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Supporting the development of journalism teaching in Azerbaijan
 

 
Budget € 590 840
 
Funding Voluntary contributions, Norway and Turkey
 
Implementation Media Section (Directorate of Co-operation, Directorate General of Human Rights and Legal Affairs)
Duration 1 March 2009 – 31 December 2010
 
Objectives Main objective:
Improving the professionalism of journalism graduates in Azerbaijan.
Subsidiary objectives:
The journalism curriculum and teaching practices are brought in line with European standards;
The journalistic and pedagogical skills of university lecturers are improved;
Teaching materials, including online learning courses and textbooks are developed;
Stronger links are forged between journalism students and the media industry.
 
Activities and results in 2010 Technical know-how on best practices of journalism teaching is provided by the BBC World Service Trust in co-operation with the Dublin Institute of Technology and the Norwegian Institute of Journalism. The Council of Europe ensures that the aims of the reform and the content of the curriculum are in line with the organisation’s standards. The key beneficiary is the Journalism Department at Baku Slavic University (having replaced, with the agreement of the donor, the initially envisaged Baku State University).
In its initially proposed version, the project included three strands, which can be viewed either as separate sub-projects or as constituent parts of a comprehensive intervention:
Curriculum modernisation;
Enhancing teaching resources and work placements;
Dissemination and consolidation of the results. Due to the limited funding available, this specific project focused on the first strand, namely Curriculum modernisation. Under this strand, the project set out to achieve the following objectives:
  Promote practice-based journalism teaching;
  Improve the pedagogical and journalistic skills of university lecturers;
  Devise a modular curriculum which responds to the real needs of the media industry.
The project has been very successful in achieving all of the first phase objectives. The implementation of Phase I of the project culminated in the BSU Scientific Council approving the new modular journalism curriculum.  The modular curriculum was initially developed for the following five subjects: TV Journalism, Radio Journalism, Journalism Ethics, New Media and a totally new subject for Azerbaijani journalism teaching – Photojournalism.  By the end of December 2010 the development of teaching materials for each module was completed.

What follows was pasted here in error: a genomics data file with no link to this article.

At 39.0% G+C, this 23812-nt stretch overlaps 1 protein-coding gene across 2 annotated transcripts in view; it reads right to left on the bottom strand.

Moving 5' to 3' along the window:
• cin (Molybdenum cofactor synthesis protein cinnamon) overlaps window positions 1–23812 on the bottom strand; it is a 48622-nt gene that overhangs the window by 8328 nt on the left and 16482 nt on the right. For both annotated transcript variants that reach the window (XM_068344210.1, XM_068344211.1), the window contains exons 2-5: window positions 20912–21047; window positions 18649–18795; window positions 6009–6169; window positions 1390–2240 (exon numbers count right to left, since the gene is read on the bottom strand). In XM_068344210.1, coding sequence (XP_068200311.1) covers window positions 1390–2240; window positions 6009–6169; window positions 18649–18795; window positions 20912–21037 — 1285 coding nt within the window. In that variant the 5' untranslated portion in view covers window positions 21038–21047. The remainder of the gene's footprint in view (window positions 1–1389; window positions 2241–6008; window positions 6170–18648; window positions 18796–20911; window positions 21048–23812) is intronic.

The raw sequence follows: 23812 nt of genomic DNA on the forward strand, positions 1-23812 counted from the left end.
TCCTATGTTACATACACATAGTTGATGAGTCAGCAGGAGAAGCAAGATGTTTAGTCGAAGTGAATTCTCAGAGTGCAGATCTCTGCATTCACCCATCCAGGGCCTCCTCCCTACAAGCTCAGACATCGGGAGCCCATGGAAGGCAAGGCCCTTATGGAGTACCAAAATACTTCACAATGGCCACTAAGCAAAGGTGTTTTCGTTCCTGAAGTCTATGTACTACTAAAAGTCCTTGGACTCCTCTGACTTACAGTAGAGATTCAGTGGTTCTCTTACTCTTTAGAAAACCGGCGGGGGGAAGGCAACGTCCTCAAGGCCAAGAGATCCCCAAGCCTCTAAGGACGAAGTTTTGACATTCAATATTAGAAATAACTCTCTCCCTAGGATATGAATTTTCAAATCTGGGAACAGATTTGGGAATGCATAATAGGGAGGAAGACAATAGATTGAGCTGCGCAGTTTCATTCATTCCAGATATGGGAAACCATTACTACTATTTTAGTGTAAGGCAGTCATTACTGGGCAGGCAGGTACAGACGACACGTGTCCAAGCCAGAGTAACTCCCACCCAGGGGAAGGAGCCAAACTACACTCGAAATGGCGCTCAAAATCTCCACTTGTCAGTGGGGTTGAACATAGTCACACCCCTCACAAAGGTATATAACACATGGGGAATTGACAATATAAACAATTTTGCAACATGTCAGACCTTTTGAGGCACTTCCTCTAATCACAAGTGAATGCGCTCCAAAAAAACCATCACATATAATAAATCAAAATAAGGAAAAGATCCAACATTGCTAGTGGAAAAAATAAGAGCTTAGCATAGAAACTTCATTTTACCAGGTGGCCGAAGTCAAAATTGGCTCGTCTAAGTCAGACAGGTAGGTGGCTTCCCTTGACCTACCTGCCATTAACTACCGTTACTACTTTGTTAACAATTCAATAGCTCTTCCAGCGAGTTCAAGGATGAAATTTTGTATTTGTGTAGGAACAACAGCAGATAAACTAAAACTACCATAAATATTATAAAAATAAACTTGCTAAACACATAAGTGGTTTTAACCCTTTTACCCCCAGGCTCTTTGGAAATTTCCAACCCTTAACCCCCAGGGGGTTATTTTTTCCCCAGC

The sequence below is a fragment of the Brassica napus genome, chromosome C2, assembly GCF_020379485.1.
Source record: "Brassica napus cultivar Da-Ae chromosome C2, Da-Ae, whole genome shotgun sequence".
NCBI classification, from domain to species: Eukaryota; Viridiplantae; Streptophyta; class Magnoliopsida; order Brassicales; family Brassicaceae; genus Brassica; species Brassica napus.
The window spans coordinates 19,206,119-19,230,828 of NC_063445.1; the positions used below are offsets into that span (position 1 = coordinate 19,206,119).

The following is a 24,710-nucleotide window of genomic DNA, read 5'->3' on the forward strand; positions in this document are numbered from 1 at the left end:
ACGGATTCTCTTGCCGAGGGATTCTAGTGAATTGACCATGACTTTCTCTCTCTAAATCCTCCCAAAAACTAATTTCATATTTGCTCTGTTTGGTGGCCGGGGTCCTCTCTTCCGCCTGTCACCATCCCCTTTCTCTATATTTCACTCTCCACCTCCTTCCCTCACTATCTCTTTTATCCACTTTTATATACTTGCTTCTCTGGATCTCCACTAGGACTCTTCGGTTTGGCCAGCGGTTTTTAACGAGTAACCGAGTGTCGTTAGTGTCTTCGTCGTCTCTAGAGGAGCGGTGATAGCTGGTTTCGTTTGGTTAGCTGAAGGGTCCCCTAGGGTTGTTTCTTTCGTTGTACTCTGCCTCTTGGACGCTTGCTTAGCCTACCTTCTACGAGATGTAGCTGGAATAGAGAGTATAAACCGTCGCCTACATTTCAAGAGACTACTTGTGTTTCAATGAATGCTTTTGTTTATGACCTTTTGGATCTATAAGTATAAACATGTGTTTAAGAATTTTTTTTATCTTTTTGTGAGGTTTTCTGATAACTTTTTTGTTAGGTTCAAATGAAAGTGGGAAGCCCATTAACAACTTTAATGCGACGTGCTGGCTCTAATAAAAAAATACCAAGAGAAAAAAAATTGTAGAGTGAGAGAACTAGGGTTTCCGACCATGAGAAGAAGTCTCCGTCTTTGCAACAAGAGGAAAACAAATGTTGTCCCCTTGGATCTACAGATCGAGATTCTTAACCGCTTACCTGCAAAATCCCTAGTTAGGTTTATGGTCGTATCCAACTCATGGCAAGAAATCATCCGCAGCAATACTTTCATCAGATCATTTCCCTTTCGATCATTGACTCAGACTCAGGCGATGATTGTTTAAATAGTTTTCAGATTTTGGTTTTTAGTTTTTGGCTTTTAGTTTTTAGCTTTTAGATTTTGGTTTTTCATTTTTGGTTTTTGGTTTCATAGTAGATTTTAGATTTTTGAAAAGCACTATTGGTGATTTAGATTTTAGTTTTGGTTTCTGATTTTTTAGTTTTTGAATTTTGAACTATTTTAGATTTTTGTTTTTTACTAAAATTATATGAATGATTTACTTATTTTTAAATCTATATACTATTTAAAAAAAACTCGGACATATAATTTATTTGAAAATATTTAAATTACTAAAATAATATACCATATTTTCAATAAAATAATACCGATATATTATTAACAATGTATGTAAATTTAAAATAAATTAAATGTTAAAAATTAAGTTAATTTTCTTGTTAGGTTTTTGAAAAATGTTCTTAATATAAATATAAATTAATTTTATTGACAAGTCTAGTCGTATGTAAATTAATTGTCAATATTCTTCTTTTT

In addition, another five modules on TV Technology, Radio Technology, Print Technology, Print Journalism and Introduction to Journalism were developed.   By the end of the extension period (15/02/2011), the project will have created two new practical labs – a New Media newsroom and a photojournalism lab - and will have trained a basic core of university lecturers in using them for the benefit of the students.
The BBC World Service Trust has worked with academics from British, Norwegian, Irish, Turkish and US universities for the successful development and implementation of the modular curriculum.
 
Assessement and follow-up The project has enjoyed a strong sense of ownership by the teaching staff at the Baku Slavic University and excellent support from the Rector and the management of the university. This has also been a significant factor in improving the pedagogical skills of the lecturers.
The project has created the necessary momentum for changing journalism teaching in Azerbaijan not only at Baku Slavic University but also at other universities who have shown an interest in the programme and attended conferences and seminars. Universities have also expressed an interest in achieving changes in the state standard so that new curricula can be incorporated with greater ease.
There is strong expectation on behalf of the Beneficiary, Baku Slavic University, that the project should complete Phase II as originally intended, allowing the time and necessary resources to embed the new methods and curriculum and make the systematic changes truly sustainable. Baku Slavic University has stated its firm belief that if the project should stop at the current stage, the University would not be able to implement the new curriculum, thus jeopardising its current reputation as being at the forefront of modern journalism education.
The next phase of the project will also have the added benefit of using the modular curriculum which has already been developed, as well as planned new specialist subjects, as a basis for creating new journalism curricula at other Azerbaijani universities. Phase II will particularly focus on working with Baku State University Faculty of Journalism to prepare it for the implementation of a new curriculum.
The secretariat is exploring possibilities for funding to continue with the second and third stages as initially planned and possibly to involve also Baku State University. The project’s design can also serve as a blueprint for reforming journalism education in other member states.